In radioimmunotherapy of solid tumors substantial gain might be achieved by carefully selecting the radionuclide and the linker connecting it to the antibody. In contrast to 131I, radiometals such as 90Y and 111In may be retained in the tumor cell after internalization of the antibody, thereby enhancing the radiation dose to the tumor. The physical properties of 186Re with 1.08 MeV beta-emission (71%) and 137 keV gamma-emission (10%) seem ideal for radioimmunotherapy. In this study we investigated in nude mice with s.c. renal cell carcinoma xenografts the biodistribution and the retention in the tumor of 186Re-MAG3 labeled monoclonal antibody (mAb) G250 as compared to 111In-DTPA-G250, to 125I-G250 and to 131I-MN14 (non-specific control mAb). Radiolabeled antibody preparations were i.v. injected. Seventy two hours p.i. the biodistribution of the radiolabel was determined. Blood levels of all mAb G250 preparations were remarkably low (mean: 2.38, 1.40 and 1.43% ID/g for 125I, 111In and 186Re respectively) whereas blood levels of mAb MN14 were significantly higher (mean: 12.3% ID/g), indicating tumor processing of mAb G250. Retention of 111In in the tumor was significantly higher than of 186Re and 125I whereas retention in the tumor of 186Re and 125I did not differ significantly.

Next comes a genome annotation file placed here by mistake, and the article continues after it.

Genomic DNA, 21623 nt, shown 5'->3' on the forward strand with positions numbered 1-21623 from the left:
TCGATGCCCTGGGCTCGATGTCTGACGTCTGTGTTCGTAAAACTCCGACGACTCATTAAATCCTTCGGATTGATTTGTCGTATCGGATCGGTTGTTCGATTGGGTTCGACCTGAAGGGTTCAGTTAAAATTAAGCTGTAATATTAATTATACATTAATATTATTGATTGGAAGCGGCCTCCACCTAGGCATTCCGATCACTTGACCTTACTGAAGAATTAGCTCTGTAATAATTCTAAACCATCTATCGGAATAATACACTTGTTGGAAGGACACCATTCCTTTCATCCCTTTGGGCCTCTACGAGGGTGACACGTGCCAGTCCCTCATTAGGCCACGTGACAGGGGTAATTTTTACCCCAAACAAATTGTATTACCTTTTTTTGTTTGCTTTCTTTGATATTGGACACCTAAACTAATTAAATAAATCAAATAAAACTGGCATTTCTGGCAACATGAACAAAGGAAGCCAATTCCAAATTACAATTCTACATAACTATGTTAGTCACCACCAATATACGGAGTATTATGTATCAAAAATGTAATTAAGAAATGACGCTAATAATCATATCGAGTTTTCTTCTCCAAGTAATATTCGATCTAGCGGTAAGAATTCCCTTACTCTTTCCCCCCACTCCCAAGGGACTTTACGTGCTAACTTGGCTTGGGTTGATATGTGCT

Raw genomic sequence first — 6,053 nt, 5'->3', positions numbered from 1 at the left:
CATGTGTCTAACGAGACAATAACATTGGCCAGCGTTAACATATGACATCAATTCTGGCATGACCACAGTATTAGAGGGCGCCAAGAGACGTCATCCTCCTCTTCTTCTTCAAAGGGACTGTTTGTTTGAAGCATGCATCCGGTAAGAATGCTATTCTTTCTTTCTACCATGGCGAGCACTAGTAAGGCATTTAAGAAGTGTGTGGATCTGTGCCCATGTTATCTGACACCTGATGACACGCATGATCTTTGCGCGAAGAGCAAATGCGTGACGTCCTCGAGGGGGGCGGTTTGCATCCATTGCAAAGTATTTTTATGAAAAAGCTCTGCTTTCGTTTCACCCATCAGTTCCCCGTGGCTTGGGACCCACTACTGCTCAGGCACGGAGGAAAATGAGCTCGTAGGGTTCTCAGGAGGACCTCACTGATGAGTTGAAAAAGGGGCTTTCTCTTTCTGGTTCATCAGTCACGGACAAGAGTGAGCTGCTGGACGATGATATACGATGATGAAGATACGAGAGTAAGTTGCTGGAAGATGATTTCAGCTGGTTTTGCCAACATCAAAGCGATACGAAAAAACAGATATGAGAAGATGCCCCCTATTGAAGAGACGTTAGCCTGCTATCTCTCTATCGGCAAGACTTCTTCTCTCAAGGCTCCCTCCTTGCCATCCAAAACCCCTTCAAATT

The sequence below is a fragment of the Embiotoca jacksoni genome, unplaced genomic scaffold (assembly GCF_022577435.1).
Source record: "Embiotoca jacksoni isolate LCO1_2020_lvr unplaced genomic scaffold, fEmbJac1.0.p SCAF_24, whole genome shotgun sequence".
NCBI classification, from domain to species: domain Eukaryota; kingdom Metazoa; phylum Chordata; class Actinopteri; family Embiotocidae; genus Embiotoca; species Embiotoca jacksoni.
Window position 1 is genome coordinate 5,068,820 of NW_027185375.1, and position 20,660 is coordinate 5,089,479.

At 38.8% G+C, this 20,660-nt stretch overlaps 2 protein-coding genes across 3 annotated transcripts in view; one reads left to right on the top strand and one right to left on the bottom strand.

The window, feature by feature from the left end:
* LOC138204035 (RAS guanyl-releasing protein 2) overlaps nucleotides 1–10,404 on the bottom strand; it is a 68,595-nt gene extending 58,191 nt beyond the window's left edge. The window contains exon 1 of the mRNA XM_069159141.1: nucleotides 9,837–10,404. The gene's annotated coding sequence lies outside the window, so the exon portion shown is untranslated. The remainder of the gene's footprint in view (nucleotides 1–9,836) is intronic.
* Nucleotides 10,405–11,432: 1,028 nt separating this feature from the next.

Conclusion: In contrast to other radiometals such as 111In and 90Y, 186Re is not retained in the tumor cell. Therefore 186Re has no additional advantage for radioimmunotherapy with respect to retention in the tumor.